Encouraging worship (Neh. 7:70–73)
Citizenship and leadership together can make a state, but it takes worship to make that state into a godly nation. John Stuart Mill wrote, “The worth of a state, in the long run, is the worth of the individuals composing it.” But the worth of the individual depends on his or her relationship to God, and this involves worship. If individual godliness declines, the morality of the nation declines.
The parallel passage is Ezra 2:68–70, which tells us that some of the Jewish leaders gave generously to the temple ministry. But Nehemiah informs us that the governor (“Tirshatha”) and some of the common people also gave offerings to the Lord. It was only right that the leaders set the example. A thousand drams (Neh. 7:70) would be 19 pounds of gold, and 20,000 drams (vv. 71–72) would be about 375 pounds. It seems obvious that some of the Jewish leaders left Babylon very wealthy men, with precious metals and servants; but within a few years, the economy failed and the nation was in the grips of a crippling depression (Hag. 1).
But all of this money would have been useless were it not for the God-appointed ministers at the temple: the priests, Levites, singers, and helpers (Neh. 7:73). Moses had assigned special towns for the priests and Levites to live in (Num. 35:1–8; Josh. 21), but later Nehemiah had to move some of them into Jerusalem (Neh. 11:1–2).
It was now the seventh month (Oct.-Nov.), when Israel was expected to celebrate the Feast of Trumpets, the Day of Atonement, and the Feast of Tabernacles (Lev. 23:23–44). There could have been no better time for Nehemiah to call the people together to honor the Word of God, confess their sins, and dedicate themselves and their work to the Lord. What began with concern (Neh. 1) led to construction (chaps. 2–3) and conflict (chaps. 4–7); and now it was time for consecration (chaps. 8–12).
As we serve the Lord, we must always do our best; but without His help and blessing, even our best work will never last. “Unless the Lord builds the house, they labor in vain who build it; unless the Lord guards the city, the watchman stays awake in vain” (Ps. 127:1, NKJV). Nehemiah knew that there was a desperate need for the people to come back to the Lord and turn away from their secret sins that were grieving Him. Even though Nehemiah was the official representative of a pagan king, he did everything he could to glorify the God of Israel.
One of the key lessons we can learn from this long chapter is that people are important to God. When God wanted to take the next step in His great plan of redemption, He called a group of Jews to leave the place of exile and return to their own land. He gave them encouragement from the prophets and leadership from people who feared God and wanted to honor Him. The Lord didn’t send a band of angels to do the job; He used common people who were willing to risk their futures on the promises of God.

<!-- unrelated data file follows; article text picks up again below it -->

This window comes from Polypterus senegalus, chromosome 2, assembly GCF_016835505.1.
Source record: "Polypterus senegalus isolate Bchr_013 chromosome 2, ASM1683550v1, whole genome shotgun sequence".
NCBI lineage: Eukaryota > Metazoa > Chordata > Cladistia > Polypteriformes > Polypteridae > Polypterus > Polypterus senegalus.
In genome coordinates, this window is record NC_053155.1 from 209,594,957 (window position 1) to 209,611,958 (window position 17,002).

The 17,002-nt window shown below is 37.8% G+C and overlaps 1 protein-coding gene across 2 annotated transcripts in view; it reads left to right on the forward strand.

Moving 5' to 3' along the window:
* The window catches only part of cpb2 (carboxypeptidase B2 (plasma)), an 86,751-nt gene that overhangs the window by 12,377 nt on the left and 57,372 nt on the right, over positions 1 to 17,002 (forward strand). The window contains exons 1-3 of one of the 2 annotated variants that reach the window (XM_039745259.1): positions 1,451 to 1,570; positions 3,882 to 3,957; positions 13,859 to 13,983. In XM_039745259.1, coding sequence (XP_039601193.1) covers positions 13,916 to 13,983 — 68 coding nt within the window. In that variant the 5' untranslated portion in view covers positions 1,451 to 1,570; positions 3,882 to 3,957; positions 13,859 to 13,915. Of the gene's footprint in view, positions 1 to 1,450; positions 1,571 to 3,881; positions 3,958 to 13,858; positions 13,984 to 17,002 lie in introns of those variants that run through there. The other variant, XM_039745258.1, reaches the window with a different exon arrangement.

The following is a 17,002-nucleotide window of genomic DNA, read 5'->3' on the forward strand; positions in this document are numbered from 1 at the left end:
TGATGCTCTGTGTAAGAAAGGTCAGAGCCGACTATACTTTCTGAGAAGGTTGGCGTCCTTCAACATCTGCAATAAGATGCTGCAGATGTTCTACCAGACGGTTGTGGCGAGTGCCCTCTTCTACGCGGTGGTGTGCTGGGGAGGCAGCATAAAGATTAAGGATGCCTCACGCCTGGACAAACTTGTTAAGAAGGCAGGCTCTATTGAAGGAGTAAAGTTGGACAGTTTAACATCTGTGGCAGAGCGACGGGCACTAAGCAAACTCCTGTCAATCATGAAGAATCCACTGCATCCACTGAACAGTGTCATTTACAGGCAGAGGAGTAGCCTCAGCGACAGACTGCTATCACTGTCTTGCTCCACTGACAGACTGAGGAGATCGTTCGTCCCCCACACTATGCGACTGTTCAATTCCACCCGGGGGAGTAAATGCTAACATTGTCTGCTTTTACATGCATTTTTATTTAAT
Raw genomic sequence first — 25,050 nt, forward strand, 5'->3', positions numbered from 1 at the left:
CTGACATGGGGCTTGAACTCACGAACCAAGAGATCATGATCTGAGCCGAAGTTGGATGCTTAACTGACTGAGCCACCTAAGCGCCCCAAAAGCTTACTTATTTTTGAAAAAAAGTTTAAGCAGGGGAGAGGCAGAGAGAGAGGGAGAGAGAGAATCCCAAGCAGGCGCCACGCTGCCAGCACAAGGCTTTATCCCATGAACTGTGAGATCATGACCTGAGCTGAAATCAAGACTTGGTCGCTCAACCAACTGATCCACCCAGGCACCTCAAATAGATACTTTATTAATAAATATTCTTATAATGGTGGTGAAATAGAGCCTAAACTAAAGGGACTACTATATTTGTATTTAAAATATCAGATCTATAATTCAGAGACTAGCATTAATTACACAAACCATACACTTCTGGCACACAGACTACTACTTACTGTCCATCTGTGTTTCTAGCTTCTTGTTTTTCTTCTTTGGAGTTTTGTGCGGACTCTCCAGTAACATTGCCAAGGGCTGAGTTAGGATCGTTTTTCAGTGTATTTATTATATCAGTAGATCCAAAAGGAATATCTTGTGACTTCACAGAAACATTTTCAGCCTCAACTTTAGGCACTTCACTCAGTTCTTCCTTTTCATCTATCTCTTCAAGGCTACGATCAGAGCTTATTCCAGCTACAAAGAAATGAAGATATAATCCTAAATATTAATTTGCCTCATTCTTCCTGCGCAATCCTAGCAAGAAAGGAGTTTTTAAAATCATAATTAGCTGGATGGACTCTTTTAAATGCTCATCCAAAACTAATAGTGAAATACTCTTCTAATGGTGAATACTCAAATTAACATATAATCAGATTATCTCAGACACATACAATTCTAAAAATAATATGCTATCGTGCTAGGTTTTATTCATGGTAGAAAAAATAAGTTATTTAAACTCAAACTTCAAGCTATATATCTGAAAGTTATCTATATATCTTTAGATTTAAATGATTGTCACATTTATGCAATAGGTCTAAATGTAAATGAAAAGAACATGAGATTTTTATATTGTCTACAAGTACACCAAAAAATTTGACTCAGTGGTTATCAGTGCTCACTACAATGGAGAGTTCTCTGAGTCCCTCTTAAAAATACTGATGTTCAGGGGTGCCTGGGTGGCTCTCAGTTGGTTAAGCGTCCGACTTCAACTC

Today, God is still calling people to leave their personal “Babylons” and follow Him by faith. The church is living in a day of reproach (Neh. 2:17), and there are “ruins” all around us that need to be rebuilt. “If the foundations be destroyed, what can the righteous do?” David asked (Ps. 11:3). The answer is plain: The righteous can rebuild what has been torn down and start over again! If you think that an enemy victory is final, then you have lost your faith in God’s promises. There is always a new beginning for those who are willing to pay the price.
This chapter also reminds us that God keeps accounts of His servants. He knows where we came from, what family we belong to, how much we gave, and how much we did for Him. When we stand before the Lord, we will have to give an accounting of our lives before we can receive our rewards (Rom. 14:7–12); and we want to be able to give a good account.
A third lesson we must learn is that the Lord is able to keep His work going. The first group of Jewish exiles left Babylon for Judea in 538 B.C. and, in spite of many difficulties and delays, rebuilt the temple and restored the worship. Eighty years later, Ezra and another group returned; and fourteen years after that, Nehemiah arrived and rebuilt the walls and gates. During the days of Zerubbabel, God raised up the Prophets Haggai and Zechariah to give God’s message to His people. No matter how discouraging the situation might be, God is able to accomplish His purposes if we will trust Him and do His will. John Wesley was right when he said that God buries His workers but continues His work. We must not be discouraged!
Finally, and most important, we must all be sure that we know we are in the family of God. No matter how much they argued or protested, the priests without legitimate genealogies could not enter the temple precincts and minister at the altar. God is not impressed with our first birth; what He wants is that we experience a second birth and become His children. If you are not certain of your spiritual genealogy, read John 3:1–18 and 1 John 5:9–13 and make sure that your name is written down in heaven (Luke 10:20).

Wiersbe, Warren W.: Be Determined. Wheaton, Ill. : Victor Books, 1996, c1992, S. Ne 7:70
  August 2018  
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